Monday is move day! Both routes take us into the Taconic hills of eastern New York State. Bustling New York City? Fahgettaboudit – this is the other New York, with sleepy rural towns, rolling hills and scenic valleys, quirky museums, and charming farm shops. Here a Kill is a cool creek, not an agonizing hill, and time seems to stop as we meander the New York byways before returning to the Massachusetts town of Hancock, near Pittsfield, where we’ll be staying. Stop in the Hancock Shaker Village to travel to another place and time and culture. The Shakers were known for their crafts, herbs, carpentry, and culinary skills.
Challenging Route – Stay Tuned
The Challenging Route will likely follow the Regular Route to the Taconic hills of New York, where we diverge and follow a longer and more challenging route to even more adventure in this Dutch and Mennonite influenced valley. Say “OK” to this ride and you will visit Old Kinderhook’s estate (President Martin van Buren) and Stuyvesant Falls before rejoining the Regular Route to head north through Chatham to Hancock.
Regular Route: Pittsfield, Lanesborough, Cheshire, Adams ~45 mi 2415’Click for Tuesday Regular Route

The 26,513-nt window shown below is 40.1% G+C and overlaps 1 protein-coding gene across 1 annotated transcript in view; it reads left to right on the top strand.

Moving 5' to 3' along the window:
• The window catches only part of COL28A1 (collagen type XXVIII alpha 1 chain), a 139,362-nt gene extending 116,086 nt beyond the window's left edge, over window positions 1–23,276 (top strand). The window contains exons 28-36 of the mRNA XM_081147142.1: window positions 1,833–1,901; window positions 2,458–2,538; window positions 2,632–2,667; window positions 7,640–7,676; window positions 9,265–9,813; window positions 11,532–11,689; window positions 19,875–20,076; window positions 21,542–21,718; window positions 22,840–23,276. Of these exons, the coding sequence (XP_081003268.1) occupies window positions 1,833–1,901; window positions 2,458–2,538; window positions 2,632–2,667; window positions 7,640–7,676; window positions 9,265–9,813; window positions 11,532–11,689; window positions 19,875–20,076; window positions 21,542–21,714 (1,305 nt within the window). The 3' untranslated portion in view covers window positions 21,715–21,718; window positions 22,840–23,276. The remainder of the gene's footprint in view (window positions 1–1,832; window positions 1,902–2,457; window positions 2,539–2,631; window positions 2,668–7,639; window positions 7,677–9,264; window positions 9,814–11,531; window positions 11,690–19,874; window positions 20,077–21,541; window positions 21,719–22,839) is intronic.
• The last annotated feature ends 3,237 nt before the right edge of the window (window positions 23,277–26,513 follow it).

Both routes start out through neighborhood streets of Pittsfield. Optional side trips in Pittsfield State Forest include climbing Berry Mountain to Berry Pond early in the ride when your legs are fresh. Balance Rock is a second, shorter side trip, also in Pittsfield State Forest. Then we pop out to Lanesborough where the Challenging Route diverges. Back roads paralleling the main road are more lightly traveled and scenic, going through Cheshire and the village of Cheshire Harbor, eventually taking you to the town of Adams right on the Hoosac River. Stunning views of Mt. Greylock dominate. The Visitor Center offers a great spot to relax. Lunch time? The Susan B. Anthony Birthplace Museum is a short side trip away. We return on the beloved 11-mile Ashuwillticook Rail Trail, ending at the Berkshire Mall. From there, it’s back through Pittsfield to Hancock.